The city of Saint Petersburg is poised to buy the Dr. Carter G Woodson African-American museum. This move was announced two weeks ago by Mayor Rick Kriseman and Deputy Mayor Kanika Tomalin during a press conference at the museum’s building which is at the center of the dispute. As the dust settles on the city’s proposal the museum’s administration is reservedly upbeat about the future of the museum’s location.
In January The Housing Authority voted to sell the building and told the museum its lease would expire in six months. This set off community pressure and support for the preservation of the museum. Ray Arsenault, USF professor of history and Woodson museum board member, said closer examination by the feds of key documents started the ball rolling.
“a Housing and Urban Development group came. They stated unequivocally that under the Hope 6 Grant that created the and allowed us to have the museum.”
The Woodson Museum board had difficulty just getting a copy of the Hope 6 grant. Arsenault thinks he knows why.
“For the longest time we couldn’t even get a copy of the Hope 6 Grant. So, we really didn’t know what latitude we had in terms of buying the building; selling the building. It was just crazy that we were sort of being stonewalled. Be told; ‘well, you can have the document, but it will cost you $500. So it was clear that someone didn’t want us to see it. Because I think it had certain statements in it that were to our our favor in terms of maintaining it as a museum that it could not just be bought by somebody and turned into a restaurant or whatever.”
The future of the current location of the Dr Carter G Woodson Museum, the only African-American museum in Saint Petersburg, seems rosier. Terri Lipsey-Scott, the museum’s chair of the board, said the reality is that the museum is still on the verge of eviction.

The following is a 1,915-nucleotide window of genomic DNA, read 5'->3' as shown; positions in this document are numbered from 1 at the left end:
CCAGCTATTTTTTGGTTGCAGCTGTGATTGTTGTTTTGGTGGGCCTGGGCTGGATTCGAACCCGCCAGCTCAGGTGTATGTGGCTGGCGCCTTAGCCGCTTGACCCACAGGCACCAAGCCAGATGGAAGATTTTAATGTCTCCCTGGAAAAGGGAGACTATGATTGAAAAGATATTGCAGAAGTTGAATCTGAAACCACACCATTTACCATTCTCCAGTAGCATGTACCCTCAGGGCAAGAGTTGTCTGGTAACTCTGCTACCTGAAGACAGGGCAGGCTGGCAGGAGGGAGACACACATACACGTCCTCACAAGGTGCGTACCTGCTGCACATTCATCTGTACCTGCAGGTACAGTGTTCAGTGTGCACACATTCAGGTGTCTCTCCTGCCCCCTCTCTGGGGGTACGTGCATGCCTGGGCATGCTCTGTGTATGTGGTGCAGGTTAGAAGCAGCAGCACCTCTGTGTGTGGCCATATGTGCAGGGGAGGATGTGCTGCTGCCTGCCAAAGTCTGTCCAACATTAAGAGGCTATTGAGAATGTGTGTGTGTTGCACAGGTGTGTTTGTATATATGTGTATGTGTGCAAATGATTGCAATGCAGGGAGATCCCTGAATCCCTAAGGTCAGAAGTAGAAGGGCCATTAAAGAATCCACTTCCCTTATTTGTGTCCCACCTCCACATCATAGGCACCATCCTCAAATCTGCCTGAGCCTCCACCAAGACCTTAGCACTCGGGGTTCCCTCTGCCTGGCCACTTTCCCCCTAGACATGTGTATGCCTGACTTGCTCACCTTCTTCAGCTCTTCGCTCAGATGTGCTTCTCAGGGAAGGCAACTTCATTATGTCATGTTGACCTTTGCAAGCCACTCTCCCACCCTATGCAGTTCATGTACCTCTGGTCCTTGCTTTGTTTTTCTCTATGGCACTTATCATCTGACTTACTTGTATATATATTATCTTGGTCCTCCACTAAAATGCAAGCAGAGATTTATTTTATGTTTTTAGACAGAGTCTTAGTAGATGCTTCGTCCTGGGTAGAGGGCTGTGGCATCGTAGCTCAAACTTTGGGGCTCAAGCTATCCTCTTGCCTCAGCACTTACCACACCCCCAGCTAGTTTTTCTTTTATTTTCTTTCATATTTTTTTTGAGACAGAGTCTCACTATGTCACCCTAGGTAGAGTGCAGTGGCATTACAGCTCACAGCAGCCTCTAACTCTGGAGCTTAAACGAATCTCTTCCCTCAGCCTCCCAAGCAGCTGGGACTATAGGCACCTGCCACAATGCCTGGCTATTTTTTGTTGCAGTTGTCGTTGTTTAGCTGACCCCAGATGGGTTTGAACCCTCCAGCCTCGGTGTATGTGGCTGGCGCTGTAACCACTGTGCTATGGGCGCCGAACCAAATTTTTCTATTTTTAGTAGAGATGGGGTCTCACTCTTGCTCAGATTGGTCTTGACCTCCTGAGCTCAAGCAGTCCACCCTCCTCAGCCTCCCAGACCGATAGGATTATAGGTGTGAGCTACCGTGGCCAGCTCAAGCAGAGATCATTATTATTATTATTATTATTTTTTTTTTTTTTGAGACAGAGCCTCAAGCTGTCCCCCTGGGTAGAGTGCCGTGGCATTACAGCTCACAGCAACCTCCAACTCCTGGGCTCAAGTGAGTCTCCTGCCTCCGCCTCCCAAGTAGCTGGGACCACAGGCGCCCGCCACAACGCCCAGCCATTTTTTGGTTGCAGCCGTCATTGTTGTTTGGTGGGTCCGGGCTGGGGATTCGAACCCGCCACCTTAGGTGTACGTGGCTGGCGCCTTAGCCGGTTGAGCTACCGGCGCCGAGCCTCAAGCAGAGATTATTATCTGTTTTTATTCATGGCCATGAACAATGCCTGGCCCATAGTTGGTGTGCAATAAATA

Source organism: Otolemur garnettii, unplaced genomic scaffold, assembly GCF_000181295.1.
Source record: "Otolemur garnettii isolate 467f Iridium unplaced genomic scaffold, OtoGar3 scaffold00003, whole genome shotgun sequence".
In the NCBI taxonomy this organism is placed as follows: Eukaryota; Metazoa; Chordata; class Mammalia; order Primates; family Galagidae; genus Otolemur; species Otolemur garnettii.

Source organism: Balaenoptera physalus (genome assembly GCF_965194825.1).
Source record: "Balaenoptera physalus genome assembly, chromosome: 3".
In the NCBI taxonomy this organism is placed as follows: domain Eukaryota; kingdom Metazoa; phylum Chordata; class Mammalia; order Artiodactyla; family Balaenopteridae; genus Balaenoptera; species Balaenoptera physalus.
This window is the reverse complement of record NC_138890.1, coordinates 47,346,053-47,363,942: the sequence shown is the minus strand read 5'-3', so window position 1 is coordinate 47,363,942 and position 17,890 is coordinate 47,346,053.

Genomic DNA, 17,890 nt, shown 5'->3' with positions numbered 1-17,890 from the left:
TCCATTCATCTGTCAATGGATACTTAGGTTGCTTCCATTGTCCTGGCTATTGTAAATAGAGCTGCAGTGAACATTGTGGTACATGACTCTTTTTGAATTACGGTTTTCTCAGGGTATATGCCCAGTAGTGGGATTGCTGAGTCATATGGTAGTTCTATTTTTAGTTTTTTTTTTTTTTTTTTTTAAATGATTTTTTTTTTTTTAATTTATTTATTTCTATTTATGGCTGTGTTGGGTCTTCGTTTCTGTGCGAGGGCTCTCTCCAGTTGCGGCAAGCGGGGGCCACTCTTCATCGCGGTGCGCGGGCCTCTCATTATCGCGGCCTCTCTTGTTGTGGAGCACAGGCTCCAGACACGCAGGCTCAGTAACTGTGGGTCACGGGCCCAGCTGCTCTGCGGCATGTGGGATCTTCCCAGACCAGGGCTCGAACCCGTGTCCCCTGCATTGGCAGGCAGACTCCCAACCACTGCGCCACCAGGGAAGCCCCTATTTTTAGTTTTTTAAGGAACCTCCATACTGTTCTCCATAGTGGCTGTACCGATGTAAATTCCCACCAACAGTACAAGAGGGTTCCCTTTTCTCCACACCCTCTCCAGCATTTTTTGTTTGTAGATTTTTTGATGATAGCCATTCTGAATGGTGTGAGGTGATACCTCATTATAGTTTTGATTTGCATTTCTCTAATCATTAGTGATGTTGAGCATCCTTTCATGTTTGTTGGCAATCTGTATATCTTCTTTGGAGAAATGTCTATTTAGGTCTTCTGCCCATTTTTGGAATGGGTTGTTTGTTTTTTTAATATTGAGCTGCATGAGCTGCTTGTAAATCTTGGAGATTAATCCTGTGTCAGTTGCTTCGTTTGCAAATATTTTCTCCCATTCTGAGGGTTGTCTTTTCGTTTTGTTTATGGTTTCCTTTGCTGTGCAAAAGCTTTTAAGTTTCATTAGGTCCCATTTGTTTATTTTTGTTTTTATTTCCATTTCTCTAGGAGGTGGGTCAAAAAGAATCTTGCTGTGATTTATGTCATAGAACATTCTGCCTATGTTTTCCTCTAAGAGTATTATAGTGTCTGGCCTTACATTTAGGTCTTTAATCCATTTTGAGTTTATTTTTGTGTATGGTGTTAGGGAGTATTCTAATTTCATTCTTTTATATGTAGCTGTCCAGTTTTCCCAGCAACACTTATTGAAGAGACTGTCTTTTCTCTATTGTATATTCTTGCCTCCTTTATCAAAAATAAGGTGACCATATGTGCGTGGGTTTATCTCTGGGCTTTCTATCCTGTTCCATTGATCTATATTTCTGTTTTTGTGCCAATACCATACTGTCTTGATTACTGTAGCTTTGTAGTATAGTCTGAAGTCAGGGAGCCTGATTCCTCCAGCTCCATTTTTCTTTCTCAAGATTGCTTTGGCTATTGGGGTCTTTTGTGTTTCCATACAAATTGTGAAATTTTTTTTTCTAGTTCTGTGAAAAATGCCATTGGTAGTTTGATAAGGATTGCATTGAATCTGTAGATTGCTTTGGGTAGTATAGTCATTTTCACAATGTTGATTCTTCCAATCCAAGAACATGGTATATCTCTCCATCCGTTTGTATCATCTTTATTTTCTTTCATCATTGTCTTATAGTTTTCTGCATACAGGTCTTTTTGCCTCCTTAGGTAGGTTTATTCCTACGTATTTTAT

“now they can still vacate us and we have a July 15 vacate date. But with the city coming forth now, stating that they are, in fact, interested in buy the property; we’re requesting them to revisit the vote that was taken for a vacation date of July 15. We’re hopeful that the board will consider renewing or extending our lease agreement but to this date it hasn’t been suggested.”
The Woodson Museum is located in the Deuces, a historically black neighborhood. It is one of the center pieces of the St Pete African-American Heritage Trail. The trail criss-crosses 22nd Street South and 9th Avenue South and details African-American historical buildings, people and events within the neighborhood. Ray Arsenault, who was one of the expert historical advisors of the trail, said the building that houses the Woodson Museum has a rich and important history.
“ See, they tore down the original Jordan Park housing project and rebuilt it. The only thing they left standing was this community center. Which is an historic building in its own right. It was the staging ground for the sanitation workers strike of 1968 which was really the biggest event in the Civil Rights movement in Saint Petersburg.”
A resolution to the museum crisis has not yet been finalized and the Mid-July vacate date still stands.